And it happened that in a heap they found,
Pierced through with many a grievous, bloody wound,
Two young knights lying together, side by side,
Bearing one crest, wrought richly, of their pride,
And of those two Arcita was the one,
The other knight was known as Palamon.
Not fully quick, nor fully dead they were,
But by their coats of arms and by their gear
The heralds readily could tell, withal,
That they were of the Theban blood royal,
And that they had been of two sisters born.
Out of the heap the spoilers had them torn
And carried gently over to the tent
(from) The Knight's Tale, G.Chaucer (Translation)
A coat of arms is a specific graphic image designed to identify the wearer - the creation, maintenance and identification of coats of arms is known as heraldry, although that term can also be used to describe the arms themselves. The right to bear a coat of arms is traditionally awarded by the monarch as an honour1 and one who has been so honoured is said to be armigerous2. Coats of arms may also be issued to organisations such as guilds and chartered cities.
Historically the coat of arms was an outgrowth of the symbols that fighting men have been painting on their shields since the shield was invented. It is usually found in chivalric societies such as medieval Europe and medieval Japan (where it tends to be called a mon) - societies where there is a noble warrior caste who require to be able to tell one another apart in battle despite wearing full-face helms. A coat of arms may also be simplified to a badge and/or livery to be worn by a nobleman's retainers so that the nobles can tell whose men are whose. The arms will be primarily displayed on the wearer's shield, the surcoat worn over his armour and on his banners - and probably the trapper over his horse's barding as well.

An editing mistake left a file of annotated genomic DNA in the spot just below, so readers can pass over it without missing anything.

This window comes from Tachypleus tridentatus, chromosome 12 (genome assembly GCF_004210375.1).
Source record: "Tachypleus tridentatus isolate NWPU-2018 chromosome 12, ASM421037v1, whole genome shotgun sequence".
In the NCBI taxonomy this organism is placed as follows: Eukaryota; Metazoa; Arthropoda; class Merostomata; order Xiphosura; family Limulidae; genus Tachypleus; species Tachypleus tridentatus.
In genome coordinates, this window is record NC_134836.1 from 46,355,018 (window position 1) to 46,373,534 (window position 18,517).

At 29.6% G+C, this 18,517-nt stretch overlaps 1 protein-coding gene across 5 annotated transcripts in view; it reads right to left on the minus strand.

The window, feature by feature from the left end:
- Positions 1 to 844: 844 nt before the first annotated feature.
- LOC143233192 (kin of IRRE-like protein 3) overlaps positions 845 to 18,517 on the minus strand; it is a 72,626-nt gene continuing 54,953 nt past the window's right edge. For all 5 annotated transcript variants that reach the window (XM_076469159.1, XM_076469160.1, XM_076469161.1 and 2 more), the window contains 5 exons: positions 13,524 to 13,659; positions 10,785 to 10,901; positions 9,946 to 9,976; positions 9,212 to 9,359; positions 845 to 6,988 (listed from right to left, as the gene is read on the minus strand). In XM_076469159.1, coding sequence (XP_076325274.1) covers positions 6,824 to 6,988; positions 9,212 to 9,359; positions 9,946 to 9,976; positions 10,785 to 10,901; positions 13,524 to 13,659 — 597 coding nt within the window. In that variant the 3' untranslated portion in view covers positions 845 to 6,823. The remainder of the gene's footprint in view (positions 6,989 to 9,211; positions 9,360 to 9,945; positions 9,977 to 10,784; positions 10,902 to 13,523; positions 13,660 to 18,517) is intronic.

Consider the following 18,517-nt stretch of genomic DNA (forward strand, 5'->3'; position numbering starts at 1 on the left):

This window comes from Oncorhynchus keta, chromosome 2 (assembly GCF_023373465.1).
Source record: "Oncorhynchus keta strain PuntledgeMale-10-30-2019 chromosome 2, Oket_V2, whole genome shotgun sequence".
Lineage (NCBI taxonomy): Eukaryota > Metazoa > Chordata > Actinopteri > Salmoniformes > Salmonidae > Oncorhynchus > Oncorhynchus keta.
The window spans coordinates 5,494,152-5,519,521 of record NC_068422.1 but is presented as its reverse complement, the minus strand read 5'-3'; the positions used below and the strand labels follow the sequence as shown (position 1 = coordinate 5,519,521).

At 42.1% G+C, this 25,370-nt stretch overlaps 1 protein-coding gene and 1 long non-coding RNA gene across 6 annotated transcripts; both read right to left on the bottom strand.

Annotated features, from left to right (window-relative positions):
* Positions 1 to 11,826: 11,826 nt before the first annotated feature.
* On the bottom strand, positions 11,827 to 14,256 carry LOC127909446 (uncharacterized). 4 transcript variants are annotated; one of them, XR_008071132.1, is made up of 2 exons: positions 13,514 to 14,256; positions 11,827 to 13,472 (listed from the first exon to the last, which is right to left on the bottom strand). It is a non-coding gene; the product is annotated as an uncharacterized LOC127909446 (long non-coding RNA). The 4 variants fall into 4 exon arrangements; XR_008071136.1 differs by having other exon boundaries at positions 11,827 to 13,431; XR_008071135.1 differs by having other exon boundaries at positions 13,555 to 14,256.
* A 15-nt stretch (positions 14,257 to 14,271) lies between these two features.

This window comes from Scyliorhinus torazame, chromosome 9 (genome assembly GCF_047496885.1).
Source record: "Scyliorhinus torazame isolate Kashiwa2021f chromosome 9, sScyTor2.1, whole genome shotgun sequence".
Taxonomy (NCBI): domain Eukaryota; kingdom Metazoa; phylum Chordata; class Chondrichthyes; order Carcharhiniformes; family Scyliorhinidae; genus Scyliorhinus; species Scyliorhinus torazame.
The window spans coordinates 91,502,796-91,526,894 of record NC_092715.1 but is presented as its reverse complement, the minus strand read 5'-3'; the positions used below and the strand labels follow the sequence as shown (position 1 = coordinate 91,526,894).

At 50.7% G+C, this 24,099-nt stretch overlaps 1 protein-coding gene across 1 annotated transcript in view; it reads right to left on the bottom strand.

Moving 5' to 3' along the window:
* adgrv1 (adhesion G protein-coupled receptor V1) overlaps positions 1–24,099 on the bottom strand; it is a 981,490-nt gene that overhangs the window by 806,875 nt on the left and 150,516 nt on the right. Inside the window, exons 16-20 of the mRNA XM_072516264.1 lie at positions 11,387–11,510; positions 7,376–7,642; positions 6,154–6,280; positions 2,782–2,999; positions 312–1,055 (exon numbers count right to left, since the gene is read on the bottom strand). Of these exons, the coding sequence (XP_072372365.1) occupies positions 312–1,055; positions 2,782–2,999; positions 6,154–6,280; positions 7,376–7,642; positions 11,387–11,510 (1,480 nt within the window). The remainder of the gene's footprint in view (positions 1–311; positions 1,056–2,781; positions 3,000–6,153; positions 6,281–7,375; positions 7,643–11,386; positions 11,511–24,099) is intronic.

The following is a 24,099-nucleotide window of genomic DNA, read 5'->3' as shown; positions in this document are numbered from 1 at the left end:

Coats of arms will use a combination of colour and graphics to create a unique image for each wearer - this may be according to a strict set of rules (by the late middle ages most European heraldic codes were insanely complicated) or far more free-form. Often any graphics involved will represent the wearer's name, title or significant achievements (even in the form of a bad pun). A unique image is important3 - making similar coats of arms noticeably different4 was an important part of a herald's duties, especially given that arms were traditionally heritable (going with the surname, lands and title) and so brothers needed to be distinct from one another and sons from their father.
In general coats of arms start off fairly simple with plain, geometric shapes in solid colours but become more and more ornate as the need for distinction increases.
Game and Story Use
- In many settings, anyone who is anyone - including possibly the PCs - will have his or own coat of arms telling others of his status. The elements of the coat of arms might even give insight into a character's personality.
- Consider allowing the PCs to design their own coat of arms - this will enhance role-playing and tie them closer to the setting.
- Use coats of arms and badges extensively - and give the PCs who spend points on the relevant skills some insight into who the wearers are, where they are from and to whom they are related.
- Great for (literal) false flage operations where people rely on them for identification.